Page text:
Archive | November 2014

For You Grandmothers Out There

“What worked well and what didn’t work as well as you might have hoped?”

I introduced you to Genny back in Help – When Much Needed …. Appreciated  If you haven’t already met Genny, or you want a refresher on the background of this visit, follow that link.

So, here we are back in Genevieve’s home – one they recently moved into and renovated at the same time.  (Yikes!)   It’s warm and bright, not only outside, but inside, also.  Genny has three children under 5 years old.  Two were taking afternoon naps and one was cradled in her arms.  And if you guessed that perhaps I did get a chance to enjoy holding the baby until I needed to pass her back in order to take notes … well, you’d be right!

Genny is sharing the experience of having her MIL come visit and stay for a week right after the birth of their youngest.  She cocks her head, smiling, thoughtfully considering.  Genny smiles a lot.  It’s just her nature – which explains, to a large degree, the sunny interior of their home.

“Well, I was fine with letting someone else clean.” she replies.  And I was fine with letting someone else cook.”

I wonder if this had been the case at the birth of the first child.  Now, that’s a whole different ballgame.  New Mom; new Dad; lots of insecurities about roles and standards and access and judgements and traditions and advice and …. I smile, imagining Genny’s MIL feeling so comfortable and accepted, helping out in such tangible ways while enjoying the simple joys of her grandchildren’s daily routine.  And the fact that Genny wanted “hands-on” support from her husband’s mother.  There comes a delightful feeling when one is woven into the fabric of a family as an in-law, don’t you think? Embraced in the ordinary as well as the very special moments of life.

“The main thing was that she was super helpful.  Oh, my gosh!  The first morning she was here, she heard my daughter, Allison, wake up.  She got Coffee-DayAllison out of her crib, made breakfast and by the time I got out of bed, the kids were being fed and my MIL had started the coffee.

Good coffee to start the day.  This is one way to Genny’s heart!  Her MIL must have paid attention to this.  This observation makes me think that I should take more notice of those little things my DILs enjoy – chocolate bars, for instance.  And organic anything.

Then, Genny shares something that seems like a great bit of insight for MILs.

“When we get together with my in-laws, I kind of let the kids’ routine go.  I kind of just let my MIL take over.  I do.  She’s good at asking what the kids like.  And there are definitely certain things that my kids need to keep the visit pleasant – like naps and going to bed at a certain time in the evening.  I let her know what our routine is.”

Genny talks about how she would “let things go” if the deviation from routine was simply a preference of her MIL’s.  “It’s for a short time.  It helps me to relax and it probably helps here relax, too!”

“Sounds like you’ve realized that sometimes you “roll with the punches”.  That’s wisdom!

Genny smiles again.  “Sometimes I wonder if she thinks that we’re really lenient.  I don’t know if she understands that when she is here, things are definitely different.  We’re way more relaxed.”  I don’t know if that comes across the wrong way.  Those kind of things I leave up to my husband to try to communicate with his mom.  They have a really good relationship.  They speak the same language.”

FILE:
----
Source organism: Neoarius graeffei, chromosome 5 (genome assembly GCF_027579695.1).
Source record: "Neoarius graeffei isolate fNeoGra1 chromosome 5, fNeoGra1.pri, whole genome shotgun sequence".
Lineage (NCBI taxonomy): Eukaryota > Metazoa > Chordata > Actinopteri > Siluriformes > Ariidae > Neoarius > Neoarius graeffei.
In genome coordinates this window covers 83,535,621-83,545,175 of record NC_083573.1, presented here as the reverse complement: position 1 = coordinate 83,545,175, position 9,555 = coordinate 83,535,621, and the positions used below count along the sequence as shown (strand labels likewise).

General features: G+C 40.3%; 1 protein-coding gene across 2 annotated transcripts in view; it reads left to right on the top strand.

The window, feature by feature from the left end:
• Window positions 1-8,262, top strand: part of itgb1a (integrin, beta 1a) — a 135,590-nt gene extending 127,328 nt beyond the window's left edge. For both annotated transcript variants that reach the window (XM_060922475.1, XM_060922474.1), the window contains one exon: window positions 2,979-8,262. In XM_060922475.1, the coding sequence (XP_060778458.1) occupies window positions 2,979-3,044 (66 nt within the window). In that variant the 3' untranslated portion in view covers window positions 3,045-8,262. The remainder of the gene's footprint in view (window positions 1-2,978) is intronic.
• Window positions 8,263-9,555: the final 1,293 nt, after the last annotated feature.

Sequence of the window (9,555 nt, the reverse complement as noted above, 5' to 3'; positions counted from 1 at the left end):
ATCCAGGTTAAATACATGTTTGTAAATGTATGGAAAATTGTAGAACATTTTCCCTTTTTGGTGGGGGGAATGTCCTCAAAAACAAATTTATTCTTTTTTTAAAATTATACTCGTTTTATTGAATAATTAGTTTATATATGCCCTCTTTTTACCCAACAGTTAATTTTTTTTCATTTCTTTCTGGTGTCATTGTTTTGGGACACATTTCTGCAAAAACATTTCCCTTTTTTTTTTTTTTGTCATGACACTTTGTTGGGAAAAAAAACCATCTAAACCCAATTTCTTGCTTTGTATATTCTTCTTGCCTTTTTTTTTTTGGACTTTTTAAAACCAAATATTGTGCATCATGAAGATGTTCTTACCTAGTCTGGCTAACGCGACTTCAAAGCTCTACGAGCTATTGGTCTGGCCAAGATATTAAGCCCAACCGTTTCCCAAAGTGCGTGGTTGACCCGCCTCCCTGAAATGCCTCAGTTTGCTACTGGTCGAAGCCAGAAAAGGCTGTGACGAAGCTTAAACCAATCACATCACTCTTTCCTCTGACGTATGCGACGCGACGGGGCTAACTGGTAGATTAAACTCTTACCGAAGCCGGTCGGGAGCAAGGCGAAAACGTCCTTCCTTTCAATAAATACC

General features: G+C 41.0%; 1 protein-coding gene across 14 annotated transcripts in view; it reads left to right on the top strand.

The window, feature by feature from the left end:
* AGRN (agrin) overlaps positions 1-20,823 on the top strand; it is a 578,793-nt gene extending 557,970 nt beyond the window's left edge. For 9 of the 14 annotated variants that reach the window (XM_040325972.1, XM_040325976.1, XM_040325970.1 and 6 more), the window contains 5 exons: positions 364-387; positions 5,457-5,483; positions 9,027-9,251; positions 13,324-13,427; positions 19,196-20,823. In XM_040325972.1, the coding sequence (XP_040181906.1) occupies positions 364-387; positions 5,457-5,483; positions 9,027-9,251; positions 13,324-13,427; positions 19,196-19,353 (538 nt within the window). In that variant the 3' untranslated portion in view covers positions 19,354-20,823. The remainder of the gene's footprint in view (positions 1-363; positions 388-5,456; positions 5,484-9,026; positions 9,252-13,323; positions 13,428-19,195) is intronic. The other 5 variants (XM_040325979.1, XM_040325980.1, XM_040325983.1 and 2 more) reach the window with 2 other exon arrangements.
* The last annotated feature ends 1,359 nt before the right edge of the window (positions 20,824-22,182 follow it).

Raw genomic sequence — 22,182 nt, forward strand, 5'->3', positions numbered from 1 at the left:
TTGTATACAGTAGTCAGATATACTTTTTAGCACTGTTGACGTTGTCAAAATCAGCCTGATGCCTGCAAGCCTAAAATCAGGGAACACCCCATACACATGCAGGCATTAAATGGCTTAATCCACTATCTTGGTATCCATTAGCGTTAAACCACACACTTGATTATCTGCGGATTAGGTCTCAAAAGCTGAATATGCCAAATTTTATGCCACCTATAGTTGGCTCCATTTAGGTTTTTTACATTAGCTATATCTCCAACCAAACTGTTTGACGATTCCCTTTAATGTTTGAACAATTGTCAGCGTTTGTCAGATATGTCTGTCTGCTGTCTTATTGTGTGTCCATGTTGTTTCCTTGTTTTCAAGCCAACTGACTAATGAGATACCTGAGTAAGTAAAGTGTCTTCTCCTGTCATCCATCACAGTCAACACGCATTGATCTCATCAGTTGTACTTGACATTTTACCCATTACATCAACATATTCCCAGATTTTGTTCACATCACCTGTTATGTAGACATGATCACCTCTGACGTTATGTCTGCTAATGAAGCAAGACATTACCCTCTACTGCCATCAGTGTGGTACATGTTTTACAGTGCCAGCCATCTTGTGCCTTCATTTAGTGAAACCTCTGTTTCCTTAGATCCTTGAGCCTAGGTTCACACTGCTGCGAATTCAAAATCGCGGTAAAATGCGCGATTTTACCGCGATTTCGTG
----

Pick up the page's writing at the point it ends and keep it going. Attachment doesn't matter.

“Well, he’s got a lot of history with his mom and I’m sure he loves you both very much.  So, he cares about how things are with both of you” I suggest.


As a “grandmother-to-be” – a newbie! – I’m hanging on every one of Genny’s words.   And I’m picking up on a few ideas.

Firstly, I shouldn’t expect to show up and be waited upon hand-and-foot.  Of course, my DIL may not want me to dive in and cook, clean, shop.  On the other hand, she may welcome it.   Being a great MIL is determining when one approach will work better than the other.   How to best do this?  Let’s hear from you!

Secondly, realize that what I see when I visit – for an hour, a day, a weekend – don’t need to be and may not be the way things are when I’m not around.  This could be a valuable recognition to both MIL and DIL.  As Genny’s approach suggests, rules & regulations may be relaxed a bit when guests come to visit.

Genny’s 3-year-old interrupts our conversation to try to convince his mother that it’s okay for him to watch a video.  This little boy is one smart cookie!.  Already he knows just how to word things, how to approach his parents so that a desirable outcome results!  He explains that he didn’t understand his mother’s earlier instructions to take the iPad over to the table to use, but that now, he does.

“Not Batman?” Eddie asks.index

“No, not Batman” she answers.

“Okay.  But, I see one that’s not very long” he offers, hoping that this will change her mind.

“Okay, but not that one either” his mom responds firmly.

No, the routine will not be “let go” today just because any old visitor is here.  I guess it needs to be the grandparents, Eddie.  After all, they are very special!

Thanks, Gennie, for making time in your very busy day for this visit and for sharing your experience with one who needs to learn so much – me!

Acceptance – Let Grace Abound!

How do I do this MIL thing well?  What are the “tips”?  What is the secret to being a great MIL?

After a bit of searching online, I did find some advice about MILs and DILs that is worth repeating. Here it is: from

“Let go of your expectations about how things should be

and work with the way things are.

This means accepting the complete cast of characters

who make up your whole crazy extended family ….”


Acceptance. Yeah. That’s a major component of a great MIL/DIL relationship.